Who needs speed?

In “Born to Run,” I explore the idea that the reason we gather by the tens of thousands to run 26.2 miles through city streets isn’t to survive the experience, but to share it…

Excerpted from “Born to Run”:

The reason we race isn’t so much to beat each other, he understood, but to be with each other… That’s why the Tarahumara bet like crazy before a ball-race; it makes them equal partners in the effort, letting the runners know they’re all in it together. Likewise, the Hopis consider running a form of prayer; they offer every step as a sacrifice to a loved one, and in return ask the Great Spirit to match their strength with some of his own…Scott, whose sick mother never left his thoughts, was still a teenager when he absorbed this connection between compassion and competition.

And over on Runningquest, commentator “AQ” adds a startlingly sharp insight. Speed, he writes, is equal to knowledge. The more you know about training and technique, the faster you’ll run. Acquiring knowledge is a supremely important evolutionary trait, so we’re rewarded with feelings of elation and satisfaction. So that’s why we care whether we run a 3:40 marathon or a 3:39.59. That single second is a triumph of the mind, not just muscle. Fascinating. One thing that’s been so great about the booming interest in natural running is the way the conversation is casting light on so many other aspects of human performance.

From “AQ”:

The speed at which we run a race (any race—100 miles or 100 meters) measures our knowledge of running. I think that’s why most of us bother to race at all—to measure how much we’ve learned and improved since the last time. It certainly measures other things (your dedication to the sport, the amount of free time you’ve had in the preceding weeks to train, etc), but primarily it demonstrates how well you understand running (how to train, how to hydrate, how to approach the race itself, etc). As Roger said, there is nothing wrong with running a 5 hour marathon, just like there is nothing wrong with hitting 1 out of 10 free throws, as long as you are enjoying what you’re doing. However, running a marathon at that pace doesn’t indicate any deep understanding of the sport (with the obvious exceptions, such as if the runner was older). A runner who is at the very beginning stages of learning the sport might be someone you would want to swap thoughts with if you were both at that level, but taking lessons from him could lead to real problems. A little knowledge can be a dangerous thing.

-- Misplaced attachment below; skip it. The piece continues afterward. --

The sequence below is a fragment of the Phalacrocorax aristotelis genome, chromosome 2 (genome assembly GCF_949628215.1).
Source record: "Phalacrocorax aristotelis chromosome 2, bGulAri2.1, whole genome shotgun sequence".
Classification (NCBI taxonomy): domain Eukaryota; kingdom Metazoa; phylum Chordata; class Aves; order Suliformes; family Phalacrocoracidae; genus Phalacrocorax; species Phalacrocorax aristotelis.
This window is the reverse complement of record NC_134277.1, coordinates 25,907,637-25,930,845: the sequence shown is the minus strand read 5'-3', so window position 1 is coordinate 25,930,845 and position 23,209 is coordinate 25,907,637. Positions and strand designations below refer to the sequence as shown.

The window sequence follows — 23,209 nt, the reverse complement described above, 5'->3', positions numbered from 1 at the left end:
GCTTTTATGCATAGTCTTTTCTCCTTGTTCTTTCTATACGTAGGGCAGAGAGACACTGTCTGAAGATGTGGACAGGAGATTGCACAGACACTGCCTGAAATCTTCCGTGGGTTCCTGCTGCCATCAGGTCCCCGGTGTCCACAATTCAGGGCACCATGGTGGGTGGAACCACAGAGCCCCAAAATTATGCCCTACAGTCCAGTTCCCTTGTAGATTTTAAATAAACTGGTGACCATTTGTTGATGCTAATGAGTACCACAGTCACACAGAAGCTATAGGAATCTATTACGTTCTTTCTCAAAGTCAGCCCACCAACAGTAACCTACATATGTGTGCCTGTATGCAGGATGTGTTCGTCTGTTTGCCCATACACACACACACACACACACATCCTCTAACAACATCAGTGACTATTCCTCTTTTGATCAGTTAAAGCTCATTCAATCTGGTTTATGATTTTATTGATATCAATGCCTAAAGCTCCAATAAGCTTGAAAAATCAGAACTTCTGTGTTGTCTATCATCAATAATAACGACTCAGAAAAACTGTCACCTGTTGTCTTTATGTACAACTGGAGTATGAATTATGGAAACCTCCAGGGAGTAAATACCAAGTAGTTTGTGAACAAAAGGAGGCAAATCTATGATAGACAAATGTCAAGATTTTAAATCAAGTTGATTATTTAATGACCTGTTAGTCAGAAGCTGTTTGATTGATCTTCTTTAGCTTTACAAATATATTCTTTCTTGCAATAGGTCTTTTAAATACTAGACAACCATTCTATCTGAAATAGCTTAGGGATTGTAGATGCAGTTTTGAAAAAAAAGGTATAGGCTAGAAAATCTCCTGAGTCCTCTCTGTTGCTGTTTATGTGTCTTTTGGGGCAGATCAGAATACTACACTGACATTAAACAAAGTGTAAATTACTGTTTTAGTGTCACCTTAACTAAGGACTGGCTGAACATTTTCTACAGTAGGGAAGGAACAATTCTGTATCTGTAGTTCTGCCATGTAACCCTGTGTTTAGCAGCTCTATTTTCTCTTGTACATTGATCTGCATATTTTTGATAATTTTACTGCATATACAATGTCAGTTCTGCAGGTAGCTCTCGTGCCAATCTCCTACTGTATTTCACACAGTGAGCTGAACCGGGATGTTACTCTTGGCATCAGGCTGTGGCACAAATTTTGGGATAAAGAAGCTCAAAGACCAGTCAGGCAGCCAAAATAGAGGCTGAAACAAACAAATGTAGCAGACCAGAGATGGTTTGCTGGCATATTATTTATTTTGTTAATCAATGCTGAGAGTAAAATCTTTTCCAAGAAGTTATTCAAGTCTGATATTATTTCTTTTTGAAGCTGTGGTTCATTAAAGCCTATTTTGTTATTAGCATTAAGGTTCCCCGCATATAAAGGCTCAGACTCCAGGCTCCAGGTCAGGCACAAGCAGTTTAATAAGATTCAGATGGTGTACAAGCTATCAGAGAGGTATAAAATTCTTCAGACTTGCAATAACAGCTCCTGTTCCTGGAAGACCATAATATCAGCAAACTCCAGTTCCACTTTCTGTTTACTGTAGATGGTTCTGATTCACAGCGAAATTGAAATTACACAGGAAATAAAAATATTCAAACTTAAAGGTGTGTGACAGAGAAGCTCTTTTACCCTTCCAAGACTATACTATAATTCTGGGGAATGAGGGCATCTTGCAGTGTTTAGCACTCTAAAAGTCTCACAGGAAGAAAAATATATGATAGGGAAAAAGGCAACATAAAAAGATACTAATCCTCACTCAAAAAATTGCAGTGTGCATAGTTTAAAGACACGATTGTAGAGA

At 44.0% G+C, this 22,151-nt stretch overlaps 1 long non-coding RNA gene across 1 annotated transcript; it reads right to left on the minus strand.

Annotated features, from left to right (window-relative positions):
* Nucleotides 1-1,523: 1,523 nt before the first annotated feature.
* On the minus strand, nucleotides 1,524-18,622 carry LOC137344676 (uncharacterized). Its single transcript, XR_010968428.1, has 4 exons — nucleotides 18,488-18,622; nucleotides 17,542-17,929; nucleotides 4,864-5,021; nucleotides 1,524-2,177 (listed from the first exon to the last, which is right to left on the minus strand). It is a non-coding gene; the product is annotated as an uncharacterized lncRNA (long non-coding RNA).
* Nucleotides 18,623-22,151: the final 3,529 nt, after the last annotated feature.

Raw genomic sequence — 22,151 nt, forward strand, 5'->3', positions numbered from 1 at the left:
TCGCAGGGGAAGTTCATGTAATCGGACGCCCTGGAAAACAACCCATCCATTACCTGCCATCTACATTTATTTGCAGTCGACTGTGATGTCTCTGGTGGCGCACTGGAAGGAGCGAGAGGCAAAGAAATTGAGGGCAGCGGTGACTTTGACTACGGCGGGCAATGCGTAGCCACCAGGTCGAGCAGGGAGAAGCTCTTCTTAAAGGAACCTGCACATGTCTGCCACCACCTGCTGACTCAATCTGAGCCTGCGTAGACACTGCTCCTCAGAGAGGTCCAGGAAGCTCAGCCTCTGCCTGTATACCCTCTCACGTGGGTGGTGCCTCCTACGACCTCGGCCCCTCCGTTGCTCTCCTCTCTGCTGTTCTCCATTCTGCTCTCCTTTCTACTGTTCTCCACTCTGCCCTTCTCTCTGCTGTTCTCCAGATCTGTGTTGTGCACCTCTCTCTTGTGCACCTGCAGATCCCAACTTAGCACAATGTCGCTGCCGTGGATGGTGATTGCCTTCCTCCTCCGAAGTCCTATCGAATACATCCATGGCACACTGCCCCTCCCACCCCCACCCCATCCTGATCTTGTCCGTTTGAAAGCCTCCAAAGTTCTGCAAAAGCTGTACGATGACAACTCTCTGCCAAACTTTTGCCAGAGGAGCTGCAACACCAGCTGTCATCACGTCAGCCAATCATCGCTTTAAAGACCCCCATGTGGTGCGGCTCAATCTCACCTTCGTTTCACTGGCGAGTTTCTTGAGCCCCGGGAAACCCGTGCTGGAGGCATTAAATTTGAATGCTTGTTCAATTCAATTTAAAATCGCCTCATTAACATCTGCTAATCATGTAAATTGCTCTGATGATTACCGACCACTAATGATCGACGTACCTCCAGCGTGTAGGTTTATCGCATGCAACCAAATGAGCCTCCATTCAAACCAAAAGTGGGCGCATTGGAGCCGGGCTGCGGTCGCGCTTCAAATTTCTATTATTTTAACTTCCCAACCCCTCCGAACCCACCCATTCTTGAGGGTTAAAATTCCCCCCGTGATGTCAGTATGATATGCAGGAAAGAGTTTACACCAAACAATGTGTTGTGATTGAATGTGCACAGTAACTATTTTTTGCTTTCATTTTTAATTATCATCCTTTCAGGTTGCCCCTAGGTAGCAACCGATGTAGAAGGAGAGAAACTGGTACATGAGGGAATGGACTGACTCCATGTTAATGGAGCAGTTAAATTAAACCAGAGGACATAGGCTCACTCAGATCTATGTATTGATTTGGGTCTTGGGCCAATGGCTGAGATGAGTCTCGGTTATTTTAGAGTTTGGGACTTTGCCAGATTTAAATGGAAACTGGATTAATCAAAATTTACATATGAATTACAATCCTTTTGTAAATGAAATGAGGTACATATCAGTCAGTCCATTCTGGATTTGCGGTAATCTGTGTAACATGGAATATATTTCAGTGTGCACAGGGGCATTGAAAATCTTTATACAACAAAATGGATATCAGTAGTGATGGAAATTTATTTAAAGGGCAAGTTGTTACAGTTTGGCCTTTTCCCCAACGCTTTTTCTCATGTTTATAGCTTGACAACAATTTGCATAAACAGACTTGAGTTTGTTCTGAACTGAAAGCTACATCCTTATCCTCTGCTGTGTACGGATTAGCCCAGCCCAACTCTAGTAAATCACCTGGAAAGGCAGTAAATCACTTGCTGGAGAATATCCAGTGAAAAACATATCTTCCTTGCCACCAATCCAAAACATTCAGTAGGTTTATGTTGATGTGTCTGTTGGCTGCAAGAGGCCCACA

My second thought, and I realize that this is provocative before I even say it, is that I am not convinced that barefoot running is a means to an end. Particularly to the end of healthy running. Barefoot running is not a panacea–running barefoot exposes you to injury just like any physical activity does. Certainly the kinds of injuries you encounter might be different than those when wearing shoes, but as Dr. Victor points out, we just don’t have a large enough body of science to know whether it will decrease the rate of injury. The Sapporo Half Marathon study that he cited suggests to me that it is overstriding and inefficient form that causes problems rather than shoes or the way the foot lands—as runners get better at running, they tend to develop a more efficient (i.e. faster and less injury prone) form whether they are wearing shoes or not. I think what Paul called something like “heel roll in” is a very different thing from “heel strike”, and my guess is that these Sapporo study runners were doing something like roll in, although the study didn’t specifically make the distinction between the two.

I have recently been logging all of my miles barefoot and will continue to do so, but I do it simply because I enjoy it. In other words, it is an end in and of itself. In my mind, that is the only reason to do it. It doesn’t particularly make me a better runner (I certainly would never race barefoot), and I am very sure that I will get running injuries in the future regardless of how I run.


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